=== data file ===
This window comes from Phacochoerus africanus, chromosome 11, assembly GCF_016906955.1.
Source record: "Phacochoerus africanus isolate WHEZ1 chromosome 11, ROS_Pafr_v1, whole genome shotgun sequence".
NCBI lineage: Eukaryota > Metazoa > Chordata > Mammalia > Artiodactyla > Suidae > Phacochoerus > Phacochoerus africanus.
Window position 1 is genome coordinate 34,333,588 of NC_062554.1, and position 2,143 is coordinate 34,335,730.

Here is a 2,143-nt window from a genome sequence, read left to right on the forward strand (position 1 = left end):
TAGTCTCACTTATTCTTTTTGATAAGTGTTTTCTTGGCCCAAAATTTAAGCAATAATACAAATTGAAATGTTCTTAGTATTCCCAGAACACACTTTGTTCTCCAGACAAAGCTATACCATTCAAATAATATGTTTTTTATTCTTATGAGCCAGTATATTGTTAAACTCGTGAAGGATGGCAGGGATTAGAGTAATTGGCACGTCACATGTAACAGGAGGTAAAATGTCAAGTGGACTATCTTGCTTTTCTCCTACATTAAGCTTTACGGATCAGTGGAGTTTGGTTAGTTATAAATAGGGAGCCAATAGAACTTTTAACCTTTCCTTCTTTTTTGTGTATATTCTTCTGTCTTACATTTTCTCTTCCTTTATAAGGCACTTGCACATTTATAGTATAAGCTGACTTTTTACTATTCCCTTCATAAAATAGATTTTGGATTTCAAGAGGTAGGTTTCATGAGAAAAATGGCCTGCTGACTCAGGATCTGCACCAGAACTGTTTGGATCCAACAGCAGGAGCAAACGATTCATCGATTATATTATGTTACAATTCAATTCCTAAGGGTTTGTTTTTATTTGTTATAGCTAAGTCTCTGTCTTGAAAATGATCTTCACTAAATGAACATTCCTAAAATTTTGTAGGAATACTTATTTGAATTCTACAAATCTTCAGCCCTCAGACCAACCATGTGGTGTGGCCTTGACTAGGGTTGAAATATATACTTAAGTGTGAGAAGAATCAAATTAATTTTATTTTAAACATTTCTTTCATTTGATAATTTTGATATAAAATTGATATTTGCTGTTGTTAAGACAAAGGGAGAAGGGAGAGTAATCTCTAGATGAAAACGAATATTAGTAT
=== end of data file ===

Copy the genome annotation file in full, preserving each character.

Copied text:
This window comes from Phacochoerus africanus, chromosome 11, assembly GCF_016906955.1.
Source record: "Phacochoerus africanus isolate WHEZ1 chromosome 11, ROS_Pafr_v1, whole genome shotgun sequence".
NCBI lineage: Eukaryota > Metazoa > Chordata > Mammalia > Artiodactyla > Suidae > Phacochoerus > Phacochoerus africanus.
Window position 1 is genome coordinate 34,333,588 of NC_062554.1, and position 2,143 is coordinate 34,335,730.

Here is a 2,143-nt window from a genome sequence, read left to right on the forward strand (position 1 = left end):
TAGTCTCACTTATTCTTTTTGATAAGTGTTTTCTTGGCCCAAAATTTAAGCAATAATACAAATTGAAATGTTCTTAGTATTCCCAGAACACACTTTGTTCTCCAGACAAAGCTATACCATTCAAATAATATGTTTTTTATTCTTATGAGCCAGTATATTGTTAAACTCGTGAAGGATGGCAGGGATTAGAGTAATTGGCACGTCACATGTAACAGGAGGTAAAATGTCAAGTGGACTATCTTGCTTTTCTCCTACATTAAGCTTTACGGATCAGTGGAGTTTGGTTAGTTATAAATAGGGAGCCAATAGAACTTTTAACCTTTCCTTCTTTTTTGTGTATATTCTTCTGTCTTACATTTTCTCTTCCTTTATAAGGCACTTGCACATTTATAGTATAAGCTGACTTTTTACTATTCCCTTCATAAAATAGATTTTGGATTTCAAGAGGTAGGTTTCATGAGAAAAATGGCCTGCTGACTCAGGATCTGCACCAGAACTGTTTGGATCCAACAGCAGGAGCAAACGATTCATCGATTATATTATGTTACAATTCAATTCCTAAGGGTTTGTTTTTATTTGTTATAGCTAAGTCTCTGTCTTGAAAATGATCTTCACTAAATGAACATTCCTAAAATTTTGTAGGAATACTTATTTGAATTCTACAAATCTTCAGCCCTCAGACCAACCATGTGGTGTGGCCTTGACTAGGGTTGAAATATATACTTAAGTGTGAGAAGAATCAAATTAATTTTATTTTAAACATTTCTTTCATTTGATAATTTTGATATAAAATTGATATTTGCTGTTGTTAAGACAAAGGGAGAAGGGAGAGTAATCTCTAGATGAAAACGAATATTAGTAT